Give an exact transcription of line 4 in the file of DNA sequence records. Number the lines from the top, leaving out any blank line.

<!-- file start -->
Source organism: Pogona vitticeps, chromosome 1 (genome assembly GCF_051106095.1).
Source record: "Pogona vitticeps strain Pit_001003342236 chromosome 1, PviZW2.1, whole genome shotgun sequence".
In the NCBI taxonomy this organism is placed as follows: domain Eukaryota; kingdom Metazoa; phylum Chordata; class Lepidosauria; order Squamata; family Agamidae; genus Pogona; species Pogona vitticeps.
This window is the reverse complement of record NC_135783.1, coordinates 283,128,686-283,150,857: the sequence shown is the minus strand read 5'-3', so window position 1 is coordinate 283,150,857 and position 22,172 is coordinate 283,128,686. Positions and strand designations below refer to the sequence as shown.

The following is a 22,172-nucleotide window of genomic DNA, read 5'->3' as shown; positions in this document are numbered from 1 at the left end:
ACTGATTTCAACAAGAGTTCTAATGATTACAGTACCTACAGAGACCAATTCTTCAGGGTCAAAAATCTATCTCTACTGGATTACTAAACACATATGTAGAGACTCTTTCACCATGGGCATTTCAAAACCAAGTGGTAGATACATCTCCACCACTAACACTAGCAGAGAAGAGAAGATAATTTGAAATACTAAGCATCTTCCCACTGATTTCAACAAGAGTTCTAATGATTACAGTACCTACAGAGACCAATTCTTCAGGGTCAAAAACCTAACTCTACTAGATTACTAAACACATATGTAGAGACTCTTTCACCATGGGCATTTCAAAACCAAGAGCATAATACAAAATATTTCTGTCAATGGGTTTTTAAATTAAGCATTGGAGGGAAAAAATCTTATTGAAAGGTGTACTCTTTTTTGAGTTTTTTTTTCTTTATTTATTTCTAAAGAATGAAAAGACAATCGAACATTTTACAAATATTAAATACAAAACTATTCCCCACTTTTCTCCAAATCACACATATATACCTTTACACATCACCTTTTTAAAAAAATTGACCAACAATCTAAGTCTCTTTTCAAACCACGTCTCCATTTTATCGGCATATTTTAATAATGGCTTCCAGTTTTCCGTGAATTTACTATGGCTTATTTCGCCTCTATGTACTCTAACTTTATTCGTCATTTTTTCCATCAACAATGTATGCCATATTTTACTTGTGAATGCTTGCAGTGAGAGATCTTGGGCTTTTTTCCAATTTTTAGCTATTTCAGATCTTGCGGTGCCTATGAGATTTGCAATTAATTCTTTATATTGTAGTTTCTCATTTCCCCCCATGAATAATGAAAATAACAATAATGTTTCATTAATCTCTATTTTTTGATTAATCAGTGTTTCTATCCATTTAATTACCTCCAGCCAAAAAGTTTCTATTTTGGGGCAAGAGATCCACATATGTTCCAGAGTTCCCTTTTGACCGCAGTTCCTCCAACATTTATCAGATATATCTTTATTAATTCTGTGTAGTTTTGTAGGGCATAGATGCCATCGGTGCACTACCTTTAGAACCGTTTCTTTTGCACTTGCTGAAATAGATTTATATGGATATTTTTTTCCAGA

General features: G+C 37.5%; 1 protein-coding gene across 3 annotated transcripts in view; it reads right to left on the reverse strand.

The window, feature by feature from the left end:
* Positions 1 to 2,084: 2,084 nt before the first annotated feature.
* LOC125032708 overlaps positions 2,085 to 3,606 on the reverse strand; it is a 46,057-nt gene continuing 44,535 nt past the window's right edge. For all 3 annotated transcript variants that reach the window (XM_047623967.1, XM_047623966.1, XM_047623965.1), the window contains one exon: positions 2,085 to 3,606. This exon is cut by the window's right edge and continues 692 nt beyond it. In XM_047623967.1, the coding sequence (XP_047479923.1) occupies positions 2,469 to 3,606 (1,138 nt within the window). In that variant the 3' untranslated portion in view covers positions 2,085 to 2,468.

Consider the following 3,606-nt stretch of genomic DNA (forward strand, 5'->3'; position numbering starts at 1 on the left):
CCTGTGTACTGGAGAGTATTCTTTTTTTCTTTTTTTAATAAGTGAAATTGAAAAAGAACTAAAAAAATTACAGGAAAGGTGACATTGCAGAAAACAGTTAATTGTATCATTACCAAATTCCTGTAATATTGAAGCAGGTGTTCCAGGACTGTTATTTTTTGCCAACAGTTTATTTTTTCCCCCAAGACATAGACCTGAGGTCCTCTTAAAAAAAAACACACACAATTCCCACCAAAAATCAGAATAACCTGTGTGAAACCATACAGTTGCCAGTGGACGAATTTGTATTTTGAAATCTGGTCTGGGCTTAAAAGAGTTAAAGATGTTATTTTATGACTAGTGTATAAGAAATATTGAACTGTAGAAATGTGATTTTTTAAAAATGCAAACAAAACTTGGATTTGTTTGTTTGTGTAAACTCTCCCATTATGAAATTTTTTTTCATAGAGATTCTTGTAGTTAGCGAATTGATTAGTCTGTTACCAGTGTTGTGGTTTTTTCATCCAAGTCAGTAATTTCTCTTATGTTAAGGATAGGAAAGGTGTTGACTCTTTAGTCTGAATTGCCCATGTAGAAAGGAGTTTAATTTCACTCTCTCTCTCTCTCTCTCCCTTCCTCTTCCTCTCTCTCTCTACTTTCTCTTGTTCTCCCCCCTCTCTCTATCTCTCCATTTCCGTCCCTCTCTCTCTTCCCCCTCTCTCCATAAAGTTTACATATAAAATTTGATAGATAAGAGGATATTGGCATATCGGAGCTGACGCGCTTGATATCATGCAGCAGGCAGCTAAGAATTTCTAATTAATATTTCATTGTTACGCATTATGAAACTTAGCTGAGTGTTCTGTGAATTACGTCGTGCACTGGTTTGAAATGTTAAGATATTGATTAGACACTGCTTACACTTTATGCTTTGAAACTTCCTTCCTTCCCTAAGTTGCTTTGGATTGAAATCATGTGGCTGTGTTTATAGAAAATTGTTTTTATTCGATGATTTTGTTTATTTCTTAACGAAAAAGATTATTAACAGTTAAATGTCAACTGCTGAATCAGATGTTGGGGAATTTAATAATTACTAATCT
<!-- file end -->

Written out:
This window is the reverse complement of record NC_135783.1, coordinates 283,128,686-283,150,857: the sequence shown is the minus strand read 5'-3', so window position 1 is coordinate 283,150,857 and position 22,172 is coordinate 283,128,686. Positions and strand designations below refer to the sequence as shown.